Employers are increasing pay as workers find themselves with greater negotiating power.
“Workers in retail, hospitality and other service industries bore the brunt of last year’s mass layoffs. But unlike low-wage workers in past recessions, whose earnings power eroded, many of those who held on to their jobs saw their wages rise even during the worst months of the pandemic.
Now, as the economy bounces back and employers need to find staff, workers have the kind of leverage that is more typical of a prolonged boom than the aftermath of a devastating recession. Average earnings for non-managers in leisure and hospitality hit $15 an hour in February for the first time on record; in April, they rose to $15.70, a more than 4.5 percent raise in just two months.
President Biden’s administration is embracing those gains and hoping they shift power away from employers and back toward workers. And Federal Reserve officials have indicated that they would like to see employment and pay rising, because those would be signs that they were making progress toward their goals of full employment and stable prices. The stage is set for an economic experiment, one that tests whether the economy can lift laborers steadily without igniting much-faster price increases that eat away at the gains.
‘Instead of workers competing with each other for jobs that are scarce, we want employers to compete with each other to attract workers,’ Mr. Biden said in Cleveland last week. ‘When American workers have more money to spend, American businesses benefit. We all benefit.’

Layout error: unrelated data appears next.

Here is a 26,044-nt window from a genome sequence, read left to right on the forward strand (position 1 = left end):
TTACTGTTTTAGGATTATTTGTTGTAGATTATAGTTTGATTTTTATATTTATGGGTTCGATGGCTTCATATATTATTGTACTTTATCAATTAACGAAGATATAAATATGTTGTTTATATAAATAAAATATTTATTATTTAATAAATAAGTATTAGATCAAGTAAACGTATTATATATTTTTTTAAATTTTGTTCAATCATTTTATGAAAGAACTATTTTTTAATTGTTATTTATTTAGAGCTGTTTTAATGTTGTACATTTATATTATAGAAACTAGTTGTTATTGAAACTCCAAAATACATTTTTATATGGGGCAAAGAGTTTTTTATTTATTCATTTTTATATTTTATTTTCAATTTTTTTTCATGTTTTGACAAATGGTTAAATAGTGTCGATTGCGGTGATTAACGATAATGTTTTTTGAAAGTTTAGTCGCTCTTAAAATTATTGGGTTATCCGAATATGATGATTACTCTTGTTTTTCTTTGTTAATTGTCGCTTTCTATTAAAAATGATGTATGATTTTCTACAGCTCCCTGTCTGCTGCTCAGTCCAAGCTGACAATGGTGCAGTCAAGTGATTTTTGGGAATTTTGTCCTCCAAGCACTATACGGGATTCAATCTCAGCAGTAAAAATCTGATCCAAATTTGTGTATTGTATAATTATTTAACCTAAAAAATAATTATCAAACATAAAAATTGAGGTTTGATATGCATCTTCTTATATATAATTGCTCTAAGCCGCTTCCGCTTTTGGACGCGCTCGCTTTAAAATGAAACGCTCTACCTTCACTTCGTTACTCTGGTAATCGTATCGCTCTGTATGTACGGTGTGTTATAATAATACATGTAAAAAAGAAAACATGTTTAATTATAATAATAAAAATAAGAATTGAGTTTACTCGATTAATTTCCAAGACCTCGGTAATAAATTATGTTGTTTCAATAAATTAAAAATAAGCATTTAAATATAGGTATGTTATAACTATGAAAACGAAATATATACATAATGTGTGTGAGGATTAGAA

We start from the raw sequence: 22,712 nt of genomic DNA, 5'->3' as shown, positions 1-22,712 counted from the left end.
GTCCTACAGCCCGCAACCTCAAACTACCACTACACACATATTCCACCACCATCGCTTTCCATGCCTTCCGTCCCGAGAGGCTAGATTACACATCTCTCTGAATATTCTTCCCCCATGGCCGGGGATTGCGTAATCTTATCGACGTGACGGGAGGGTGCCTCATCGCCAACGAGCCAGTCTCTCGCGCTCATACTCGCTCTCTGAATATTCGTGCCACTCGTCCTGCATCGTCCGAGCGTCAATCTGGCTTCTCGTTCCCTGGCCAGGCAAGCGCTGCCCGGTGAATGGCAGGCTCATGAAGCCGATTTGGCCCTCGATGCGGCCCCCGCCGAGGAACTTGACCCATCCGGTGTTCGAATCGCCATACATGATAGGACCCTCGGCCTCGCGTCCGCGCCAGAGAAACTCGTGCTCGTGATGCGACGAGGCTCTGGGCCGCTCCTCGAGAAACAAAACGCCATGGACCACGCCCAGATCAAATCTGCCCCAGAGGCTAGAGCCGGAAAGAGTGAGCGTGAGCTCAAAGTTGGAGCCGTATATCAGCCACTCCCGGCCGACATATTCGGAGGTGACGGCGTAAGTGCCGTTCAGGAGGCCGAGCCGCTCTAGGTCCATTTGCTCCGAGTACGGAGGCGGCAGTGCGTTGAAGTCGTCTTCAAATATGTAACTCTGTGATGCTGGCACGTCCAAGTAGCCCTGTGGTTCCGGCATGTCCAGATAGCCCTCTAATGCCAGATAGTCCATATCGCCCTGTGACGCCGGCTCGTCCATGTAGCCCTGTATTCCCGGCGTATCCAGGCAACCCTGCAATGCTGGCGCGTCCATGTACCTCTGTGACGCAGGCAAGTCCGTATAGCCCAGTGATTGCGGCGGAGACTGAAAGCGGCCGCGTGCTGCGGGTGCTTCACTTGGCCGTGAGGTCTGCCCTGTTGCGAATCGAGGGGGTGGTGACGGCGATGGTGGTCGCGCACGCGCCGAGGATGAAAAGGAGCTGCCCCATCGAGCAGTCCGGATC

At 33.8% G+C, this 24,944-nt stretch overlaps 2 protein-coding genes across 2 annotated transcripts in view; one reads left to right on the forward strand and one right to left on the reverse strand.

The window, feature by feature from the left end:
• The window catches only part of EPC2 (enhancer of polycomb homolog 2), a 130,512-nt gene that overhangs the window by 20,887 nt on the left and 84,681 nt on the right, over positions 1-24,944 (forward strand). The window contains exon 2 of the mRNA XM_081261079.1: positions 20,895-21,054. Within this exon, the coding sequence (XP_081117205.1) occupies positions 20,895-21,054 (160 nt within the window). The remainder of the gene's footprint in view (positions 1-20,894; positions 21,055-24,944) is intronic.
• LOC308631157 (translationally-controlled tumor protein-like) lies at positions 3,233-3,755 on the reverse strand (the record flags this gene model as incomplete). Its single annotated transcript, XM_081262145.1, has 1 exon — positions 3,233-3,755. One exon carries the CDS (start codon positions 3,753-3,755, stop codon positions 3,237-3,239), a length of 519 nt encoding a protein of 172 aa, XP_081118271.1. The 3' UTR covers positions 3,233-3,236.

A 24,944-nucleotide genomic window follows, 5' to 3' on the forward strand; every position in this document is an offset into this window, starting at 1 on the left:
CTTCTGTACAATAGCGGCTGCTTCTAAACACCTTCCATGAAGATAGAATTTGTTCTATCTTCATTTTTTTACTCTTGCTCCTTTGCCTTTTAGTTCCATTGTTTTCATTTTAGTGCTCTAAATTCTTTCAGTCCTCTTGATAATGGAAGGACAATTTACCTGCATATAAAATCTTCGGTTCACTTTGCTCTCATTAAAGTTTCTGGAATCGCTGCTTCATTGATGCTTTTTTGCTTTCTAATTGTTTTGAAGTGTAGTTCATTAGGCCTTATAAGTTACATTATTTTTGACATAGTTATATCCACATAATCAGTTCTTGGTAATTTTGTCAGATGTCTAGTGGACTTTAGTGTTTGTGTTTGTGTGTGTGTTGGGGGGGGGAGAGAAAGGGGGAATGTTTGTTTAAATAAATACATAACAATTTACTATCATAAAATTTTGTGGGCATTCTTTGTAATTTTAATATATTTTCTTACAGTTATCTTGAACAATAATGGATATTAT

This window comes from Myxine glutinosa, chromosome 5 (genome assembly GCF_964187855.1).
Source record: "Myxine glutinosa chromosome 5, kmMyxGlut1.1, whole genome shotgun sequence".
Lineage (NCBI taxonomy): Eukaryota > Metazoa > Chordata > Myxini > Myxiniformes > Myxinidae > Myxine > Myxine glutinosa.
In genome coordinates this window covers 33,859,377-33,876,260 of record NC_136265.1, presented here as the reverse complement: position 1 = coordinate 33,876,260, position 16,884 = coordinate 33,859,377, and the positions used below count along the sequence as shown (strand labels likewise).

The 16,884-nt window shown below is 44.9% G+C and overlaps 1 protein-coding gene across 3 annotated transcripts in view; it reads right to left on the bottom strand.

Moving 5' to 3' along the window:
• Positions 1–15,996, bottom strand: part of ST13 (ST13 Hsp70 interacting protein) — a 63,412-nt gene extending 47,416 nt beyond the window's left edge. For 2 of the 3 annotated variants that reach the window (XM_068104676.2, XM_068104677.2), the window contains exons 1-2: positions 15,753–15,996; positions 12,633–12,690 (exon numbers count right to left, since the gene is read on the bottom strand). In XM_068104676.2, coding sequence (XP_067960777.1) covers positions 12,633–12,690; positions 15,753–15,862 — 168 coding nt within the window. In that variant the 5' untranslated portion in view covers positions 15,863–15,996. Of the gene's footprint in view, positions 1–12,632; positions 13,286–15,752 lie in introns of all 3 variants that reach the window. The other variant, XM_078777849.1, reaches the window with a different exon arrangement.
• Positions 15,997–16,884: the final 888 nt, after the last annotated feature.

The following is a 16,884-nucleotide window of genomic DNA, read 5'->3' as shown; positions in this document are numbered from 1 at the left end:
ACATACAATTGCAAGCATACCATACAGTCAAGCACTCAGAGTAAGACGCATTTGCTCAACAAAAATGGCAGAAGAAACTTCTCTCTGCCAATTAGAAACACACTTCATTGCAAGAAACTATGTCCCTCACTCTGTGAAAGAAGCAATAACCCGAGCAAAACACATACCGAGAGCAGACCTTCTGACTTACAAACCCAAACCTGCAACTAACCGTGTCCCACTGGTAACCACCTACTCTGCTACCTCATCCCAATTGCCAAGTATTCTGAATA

Data on pay gains have been hard to interpret because state and local lockdowns tossed people who earn relatively little out of work, causing average hourly earnings to artificially pop last spring. But when you look across a variety of measures, wages seem to be growing at close to prepandemic levels.
That came as a surprise to economists.
Earnings growth typically slows sharply when unemployment is high, which it has been for the past 14 months. Many economists thought that would happen this time around, too. Instead, paychecks seem to have been resilient to the enormous shock brought on by the pandemic: Wage growth wiggled or fell early on, but has been gradually climbing for months now.
‘It’s not necessarily going gangbusters, but it’s just higher than you would think” when so many Americans are out of work, said John Robertson, an economist who runs the Federal Reserve Bank of Atlanta’s widely used wage growth tracker. Payrolls are still down by 8.2 million jobs, although that number could fall when fresh data is released Friday.’
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